Legislation has been introduced to create a dedicated source of funding to build more truck parking spots on the U.S. federal-aid highway system.
U.S. Representatives Mike Bost (R-IL) and Angie Craig (D-MN), joined by their colleagues Representatives John Garamendi (D-CA), Dusty Johnson (R-SD), Susan Wild (D-PA), and Pete Stauber (R-MN), introduced H.R. 2187, the Truck Parking Safety Improvement Act.
In the bill, the lawmakers are requesting $755 million be allocated over five years specifically to add truck parking capacity. Funding would come from existing funds within the Fixing America’s Surface Transportation (FAST) Act and the Highway Trust Fund.
Truck drivers are required to stop and rest at certain intervals to meet hours-of-service regulations. Sometimes, truckers who run out of service hours, and cannot find parking spots in at truck stops or rest areas, park in unsafe places, like the shoulder of a highway or a ramp.
The American Trucking Associations praised the introduction of the bipartisan legislation.
“The severe shortage of safe parking presents truckers with an untenable dilemma: either keep driving when they are fatigued and possibly in violation of their federal hours-of-service requirement — or park in unsafe, sometimes illegal locations, such as a roadside shoulder,” said ATA president and CEO Chris Spear.
Currently, there are more than 11 truck drivers for every one parking space. Studies show that 98% of drivers report problems finding safe truck parking, and the average driver spends 56 minutes of available drive time every day looking for parking.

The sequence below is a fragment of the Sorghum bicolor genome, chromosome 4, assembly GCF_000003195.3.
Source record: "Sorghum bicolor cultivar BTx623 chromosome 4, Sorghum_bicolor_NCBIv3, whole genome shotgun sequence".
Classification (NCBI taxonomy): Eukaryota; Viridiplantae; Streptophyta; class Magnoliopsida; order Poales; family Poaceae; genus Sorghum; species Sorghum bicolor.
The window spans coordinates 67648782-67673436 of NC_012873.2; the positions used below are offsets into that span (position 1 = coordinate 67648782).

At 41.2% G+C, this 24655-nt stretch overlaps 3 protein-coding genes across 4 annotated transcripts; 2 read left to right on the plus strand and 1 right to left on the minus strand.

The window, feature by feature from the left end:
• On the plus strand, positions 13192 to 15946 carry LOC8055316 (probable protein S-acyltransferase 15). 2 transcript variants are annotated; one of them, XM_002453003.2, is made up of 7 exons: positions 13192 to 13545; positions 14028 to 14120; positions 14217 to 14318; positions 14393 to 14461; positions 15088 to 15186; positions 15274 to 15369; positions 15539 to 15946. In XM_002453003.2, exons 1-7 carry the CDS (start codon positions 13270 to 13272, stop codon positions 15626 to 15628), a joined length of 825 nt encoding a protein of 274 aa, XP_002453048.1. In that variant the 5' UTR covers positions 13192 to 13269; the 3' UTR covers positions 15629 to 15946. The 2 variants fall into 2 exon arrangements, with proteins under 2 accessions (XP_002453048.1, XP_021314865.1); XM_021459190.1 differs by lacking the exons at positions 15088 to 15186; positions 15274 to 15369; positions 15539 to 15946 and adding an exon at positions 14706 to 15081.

That wasted time amounts to a $5,500 loss in annual compensation – or a 12% annual pay cut. Moreover, 58% of all drivers admit to parking in unauthorized or undesignated spots at least three times per week to meet their parking needs.
The Owner-Operator Independent Drivers Association has also applauded the legislation.
Funding could be used for the construction of new truck parking facilities, expansion of truck parking at existing rest areas, conversion of space at existing weigh stations, or any other innovative solution that increases capacity. Funding would be awarded on a competitive basis and applicants would be required to submit detailed proposals to the U.S. Department of Transportation.
“We’ve been sounding the alarm on the truck parking crisis for decades,” said Todd Spencer, president, OOIDA. “While Congress and the Federal Highway Administration have tried to address this issue with the enactment of Jason’s Law and launching the National Coalition on Truck Parking, the continued growth of the parking shortage shows the status quo is not sustainable,” Spencer added. “Congress must provide dedicated federal investment to expand capacity if it is serious about addressing the problem.”
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